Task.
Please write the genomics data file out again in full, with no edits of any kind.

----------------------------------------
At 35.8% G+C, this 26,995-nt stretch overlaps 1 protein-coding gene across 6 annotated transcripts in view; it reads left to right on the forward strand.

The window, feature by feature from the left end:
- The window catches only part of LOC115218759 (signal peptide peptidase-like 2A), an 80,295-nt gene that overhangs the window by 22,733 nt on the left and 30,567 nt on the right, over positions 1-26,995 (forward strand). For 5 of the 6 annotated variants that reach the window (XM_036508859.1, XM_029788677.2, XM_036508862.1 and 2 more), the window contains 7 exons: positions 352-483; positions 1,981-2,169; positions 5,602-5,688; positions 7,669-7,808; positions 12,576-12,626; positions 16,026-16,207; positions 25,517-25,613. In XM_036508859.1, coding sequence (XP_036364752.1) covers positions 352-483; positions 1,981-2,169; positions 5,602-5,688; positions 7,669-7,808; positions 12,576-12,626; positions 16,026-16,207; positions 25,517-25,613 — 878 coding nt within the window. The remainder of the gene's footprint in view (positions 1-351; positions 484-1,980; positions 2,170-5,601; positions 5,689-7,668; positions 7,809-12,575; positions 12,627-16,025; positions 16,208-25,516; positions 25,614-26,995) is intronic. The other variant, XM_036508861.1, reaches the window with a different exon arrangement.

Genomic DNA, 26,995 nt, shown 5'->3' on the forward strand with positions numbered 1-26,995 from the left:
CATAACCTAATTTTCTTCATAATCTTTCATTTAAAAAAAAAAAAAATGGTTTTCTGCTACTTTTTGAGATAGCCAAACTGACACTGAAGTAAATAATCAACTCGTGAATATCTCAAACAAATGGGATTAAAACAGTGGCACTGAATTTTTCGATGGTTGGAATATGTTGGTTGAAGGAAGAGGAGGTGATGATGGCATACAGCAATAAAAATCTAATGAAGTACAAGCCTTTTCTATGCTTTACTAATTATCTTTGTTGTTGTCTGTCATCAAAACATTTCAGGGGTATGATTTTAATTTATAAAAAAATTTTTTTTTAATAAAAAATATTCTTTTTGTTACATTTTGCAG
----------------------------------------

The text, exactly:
At 35.8% G+C, this 26,995-nt stretch overlaps 1 protein-coding gene across 6 annotated transcripts in view; it reads left to right on the forward strand.

The window, feature by feature from the left end:
- The window catches only part of LOC115218759 (signal peptide peptidase-like 2A), an 80,295-nt gene that overhangs the window by 22,733 nt on the left and 30,567 nt on the right, over positions 1-26,995 (forward strand). For 5 of the 6 annotated variants that reach the window (XM_036508859.1, XM_029788677.2, XM_036508862.1 and 2 more), the window contains 7 exons: positions 352-483; positions 1,981-2,169; positions 5,602-5,688; positions 7,669-7,808; positions 12,576-12,626; positions 16,026-16,207; positions 25,517-25,613. In XM_036508859.1, coding sequence (XP_036364752.1) covers positions 352-483; positions 1,981-2,169; positions 5,602-5,688; positions 7,669-7,808; positions 12,576-12,626; positions 16,026-16,207; positions 25,517-25,613 — 878 coding nt within the window. The remainder of the gene's footprint in view (positions 1-351; positions 484-1,980; positions 2,170-5,601; positions 5,689-7,668; positions 7,809-12,575; positions 12,627-16,025; positions 16,208-25,516; positions 25,614-26,995) is intronic. The other variant, XM_036508861.1, reaches the window with a different exon arrangement.

Genomic DNA, 26,995 nt, shown 5'->3' on the forward strand with positions numbered 1-26,995 from the left:
CATAACCTAATTTTCTTCATAATCTTTCATTTAAAAAAAAAAAAAATGGTTTTCTGCTACTTTTTGAGATAGCCAAACTGACACTGAAGTAAATAATCAACTCGTGAATATCTCAAACAAATGGGATTAAAACAGTGGCACTGAATTTTTCGATGGTTGGAATATGTTGGTTGAAGGAAGAGGAGGTGATGATGGCATACAGCAATAAAAATCTAATGAAGTACAAGCCTTTTCTATGCTTTACTAATTATCTTTGTTGTTGTCTGTCATCAAAACATTTCAGGGGTATGATTTTAATTTATAAAAAAATTTTTTTTTAATAAAAAATATTCTTTTTGTTACATTTTGCAG